In September, 1962, the local newspaper in Alexandria reported that the State Theatre would close that week, and that the house had opened in the spring of 1925. The 1962 report was noted in a “looking back” type feature in the Echo Press of September 26, 2012.

Joe Vogel
Joe Vogel commented about Alexandria Area Arts Association Theatre on Jun 17, 2014 at 10:32 am

The caption of a photo on page 97 of Alexandria, by Barbara Grover, gives February 7, 1936, as the opening date of the Andria Theatre (Google Books preview.)

Joe Vogel
Joe Vogel commented about Star Theater on Jun 16, 2014 at 7:37 pm

RealSunlin: The March 5, 1918, issue of Michigan Film Review mentions L. F. Sunlin (though it gives his second initial as E— these old trade journals are full of typos) in connection with the Elite and Savoy Theatres. He had just been named vice-president of the newly formed Flint Theatrical Managers' Association.

Google Books used to have full views of a few volumes of Michigan Film Review, but for some reason they are now listing only one volume, and showing only snippet views of that. Hathi Trust still has one volume available, from 1918. The volume I cited in my earlier comment is nowhere to be found on the Internet.

L. F. Sunlin was operating the Savoy at least as early as 1912 and at least as late as 1934. I have no timeline for the Elite.

Joe Vogel
Joe Vogel commented about Rialto Theatre on Jun 16, 2014 at 7:31 pm

L. F. Sunlin was listed as proprietor of the Savoy Theatre on a list of Flint movie houses in the May 1, 1912, issue of The New York Clipper. An item in the January 6, 1934 issue of The Film Daily said that Sunlin Amusement Enterprises had reopened the Savoy Theatre in Flint.

Joe Vogel
Joe Vogel commented about Cort Theatre on Jun 16, 2014 at 2:55 pm

The Cort Theatre was located on Wheeling Avenue. An article about the opening of the State Theatre in the April 2, 1937, issue of the Zanesville Recorder said that the Cort Theatre had been a popular movie house for the past six years.

Joe Vogel
Joe Vogel commented about Colonial Theatre on Jun 16, 2014 at 1:38 pm

This page has an old photo of the Colonial Theatre. A comment by Dave Holdren says that it was at the corner of Wheeling Avenue and 6th Street, and that it was built in 1901 and burned down in 1968. The October 10, 1901, issue of the Cambridge Jeffersonian reported on the opening of the house, and noted that the architect was Wilbur T. Mills, a former resident of Cambridge who was practicing architecture in Columbus.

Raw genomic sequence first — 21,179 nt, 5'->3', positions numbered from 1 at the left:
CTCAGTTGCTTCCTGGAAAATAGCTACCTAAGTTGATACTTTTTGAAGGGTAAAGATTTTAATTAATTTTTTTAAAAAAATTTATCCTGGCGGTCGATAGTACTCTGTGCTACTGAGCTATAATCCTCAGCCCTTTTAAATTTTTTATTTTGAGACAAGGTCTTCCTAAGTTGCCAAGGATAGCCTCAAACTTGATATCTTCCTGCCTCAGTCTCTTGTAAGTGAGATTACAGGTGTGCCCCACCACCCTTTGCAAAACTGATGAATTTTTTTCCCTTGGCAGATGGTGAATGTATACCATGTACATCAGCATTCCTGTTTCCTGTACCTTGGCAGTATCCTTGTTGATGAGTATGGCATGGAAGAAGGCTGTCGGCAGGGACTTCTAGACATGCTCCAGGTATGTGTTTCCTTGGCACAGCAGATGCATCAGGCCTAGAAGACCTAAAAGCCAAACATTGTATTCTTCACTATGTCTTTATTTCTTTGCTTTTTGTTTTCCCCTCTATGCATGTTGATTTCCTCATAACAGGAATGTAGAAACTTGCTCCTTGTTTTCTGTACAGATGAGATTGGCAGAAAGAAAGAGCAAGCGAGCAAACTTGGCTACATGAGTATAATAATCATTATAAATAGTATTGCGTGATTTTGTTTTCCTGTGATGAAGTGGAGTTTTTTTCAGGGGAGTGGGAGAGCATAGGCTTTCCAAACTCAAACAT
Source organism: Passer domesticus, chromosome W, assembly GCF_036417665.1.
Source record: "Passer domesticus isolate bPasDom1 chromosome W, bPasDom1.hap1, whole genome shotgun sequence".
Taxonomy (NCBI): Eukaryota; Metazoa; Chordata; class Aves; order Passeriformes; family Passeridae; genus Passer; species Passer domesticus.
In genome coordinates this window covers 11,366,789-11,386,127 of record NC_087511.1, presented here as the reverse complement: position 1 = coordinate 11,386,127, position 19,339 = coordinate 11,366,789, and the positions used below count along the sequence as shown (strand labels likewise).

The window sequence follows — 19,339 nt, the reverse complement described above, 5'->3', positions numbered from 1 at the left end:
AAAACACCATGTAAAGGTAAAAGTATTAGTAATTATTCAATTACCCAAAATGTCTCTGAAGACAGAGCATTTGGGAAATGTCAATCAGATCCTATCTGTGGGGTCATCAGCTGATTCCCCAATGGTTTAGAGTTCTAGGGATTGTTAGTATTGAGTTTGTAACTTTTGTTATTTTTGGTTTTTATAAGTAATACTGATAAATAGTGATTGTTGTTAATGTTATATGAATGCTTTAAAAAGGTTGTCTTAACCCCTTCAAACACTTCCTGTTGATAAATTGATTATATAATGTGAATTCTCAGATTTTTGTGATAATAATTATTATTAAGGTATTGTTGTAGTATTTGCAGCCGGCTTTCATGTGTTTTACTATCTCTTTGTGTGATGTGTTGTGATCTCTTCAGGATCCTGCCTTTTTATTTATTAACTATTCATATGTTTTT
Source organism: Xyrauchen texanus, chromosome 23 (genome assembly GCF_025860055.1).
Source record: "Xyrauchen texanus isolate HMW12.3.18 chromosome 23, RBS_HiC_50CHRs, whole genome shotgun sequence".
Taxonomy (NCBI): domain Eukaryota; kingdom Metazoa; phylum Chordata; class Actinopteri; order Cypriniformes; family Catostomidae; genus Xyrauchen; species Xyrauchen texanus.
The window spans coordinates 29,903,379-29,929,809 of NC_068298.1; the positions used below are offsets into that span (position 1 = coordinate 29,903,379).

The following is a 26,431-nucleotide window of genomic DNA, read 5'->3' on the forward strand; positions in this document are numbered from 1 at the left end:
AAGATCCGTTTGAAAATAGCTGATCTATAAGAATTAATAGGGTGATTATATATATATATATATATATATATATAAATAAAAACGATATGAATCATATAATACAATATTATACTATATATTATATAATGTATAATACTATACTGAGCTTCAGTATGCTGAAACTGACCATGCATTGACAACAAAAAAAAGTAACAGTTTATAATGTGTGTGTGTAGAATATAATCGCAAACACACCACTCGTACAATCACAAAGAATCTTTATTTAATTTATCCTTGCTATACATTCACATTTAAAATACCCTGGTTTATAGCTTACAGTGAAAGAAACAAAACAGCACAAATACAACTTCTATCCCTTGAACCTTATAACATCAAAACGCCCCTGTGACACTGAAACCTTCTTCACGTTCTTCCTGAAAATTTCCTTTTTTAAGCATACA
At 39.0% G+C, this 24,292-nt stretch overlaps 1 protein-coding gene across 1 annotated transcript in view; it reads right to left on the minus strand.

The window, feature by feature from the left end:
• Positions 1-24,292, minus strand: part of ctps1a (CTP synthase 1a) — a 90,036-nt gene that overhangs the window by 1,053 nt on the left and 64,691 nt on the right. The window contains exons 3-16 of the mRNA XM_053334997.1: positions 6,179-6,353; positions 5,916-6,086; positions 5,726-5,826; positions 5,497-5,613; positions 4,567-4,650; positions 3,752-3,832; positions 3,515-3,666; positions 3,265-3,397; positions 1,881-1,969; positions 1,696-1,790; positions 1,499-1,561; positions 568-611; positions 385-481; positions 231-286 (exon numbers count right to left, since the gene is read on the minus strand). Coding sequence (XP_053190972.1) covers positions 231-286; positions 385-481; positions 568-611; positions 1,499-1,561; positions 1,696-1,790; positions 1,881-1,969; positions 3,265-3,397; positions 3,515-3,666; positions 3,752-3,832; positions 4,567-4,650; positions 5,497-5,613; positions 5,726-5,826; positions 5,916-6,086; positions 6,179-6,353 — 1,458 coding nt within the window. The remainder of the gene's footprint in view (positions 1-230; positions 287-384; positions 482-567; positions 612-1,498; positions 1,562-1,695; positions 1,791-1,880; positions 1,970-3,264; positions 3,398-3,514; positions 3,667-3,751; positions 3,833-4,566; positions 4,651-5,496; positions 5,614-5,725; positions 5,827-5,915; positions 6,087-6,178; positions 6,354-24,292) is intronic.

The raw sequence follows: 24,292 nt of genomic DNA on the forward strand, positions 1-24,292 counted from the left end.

Joe Vogel
Joe Vogel commented about Little Theatre on Jun 16, 2014 at 1:05 pm

The April 10, 1937, issue of The Film Daily mentioned that H. R. Wagner was operating the Majestic and Little Theatres in Seymour, Indiana. He had just had Sirocco blowers installed in both houses.

Joe Vogel
Joe Vogel commented about Scottish Rite Auditorium on Jun 16, 2014 at 12:29 pm

The April 10, 1937, issue of The Film Daily said that he State Theatre in Cambridge, Ohio, had been opened by the Shea circuit. Shea also operated a house called the Cort Theatre in Cambridge at that time.

Joe Vogel
Joe Vogel commented about Capitol Theatre on Jun 15, 2014 at 4:04 pm

There’s not too much about Mt. Gilead’s old buildings on the Internet, but I did find a reference that is probably about the block the theater is in in a 1911 book called History of Morrow County, Ohio; a narrative account of its historical progress, its people, and its principal interests:

“The substantial business blocks erected on North Public square, erected by Mark and Perry Cook, commenced in 1894 and ended with the Masonic Temple block in 1899….”
The book also mentions the donation of the third floor of the building to the Knights of Pythias in 1905:
“For several years prior to September 19, 1905, the lodge had occupied the convenient and desirable rooms in the third story of the Cook Block, at the northwest corner of the North Public square, as their Castle Hall, and on that day brother Mark Cook, a member of the lodge, presented to the trustees of the lodge the entire third story of said block for their Castle Hall. It was a very generous gift, and is valued at four thousand dollars.”
The July 6, 1929, issue of Motion Picture News had a brief item about the Kaypee Theatre:
“Parties interested in Kaypee, Mt. Gilead, will confer with local ministers regarding operating house on Sunday, on account of six day operation showing loss. If Sunday showings cannot be arranged, house may be closed.”
A report on the meeting in the July 6 edition of the Marion News revealed a clever ploy on the part of W. F. Bruce, one of the parties interested in the theater. He proposed to operate a dance hall and skating rink daily if the ministers did not agree to withdraw their opposition to showing movies on Sunday. Faced with that choice, the minsters caved and Mt. Gilead got Sunday shows.

The interesting thing is that, if Bruce intended to operate the theater space as a dance hall and skating rink it must have had a level floor, which means the theater must have still been located in the third-floor room in the Cook Block, and so the ground floor auditorium must have been added behind the building after 1929. If the new auditorium was built by 1931, it could be that the Capitol opened as the Rex Theatre, the house that was mentioned in trade journals in 1931 and 1935. When I get a chance I’ll check the Film Daily Yearbooks from the period to see if there are any clues.

A chimney is not a very unusual feature of older theaters in the east. They served as the vent for a coal or oil-fired furnace or boiler (which was usually located in a basement) that provided heat for the building.

Joe Vogel
Joe Vogel commented about Wausau Theatre on Jun 15, 2014 at 12:14 pm

326-330 N. 3rd Street is now occupied by a postmodern building housing a residential condominium called The Palladian, built in 2007-2008. The first Wausau Theatre has been demolished.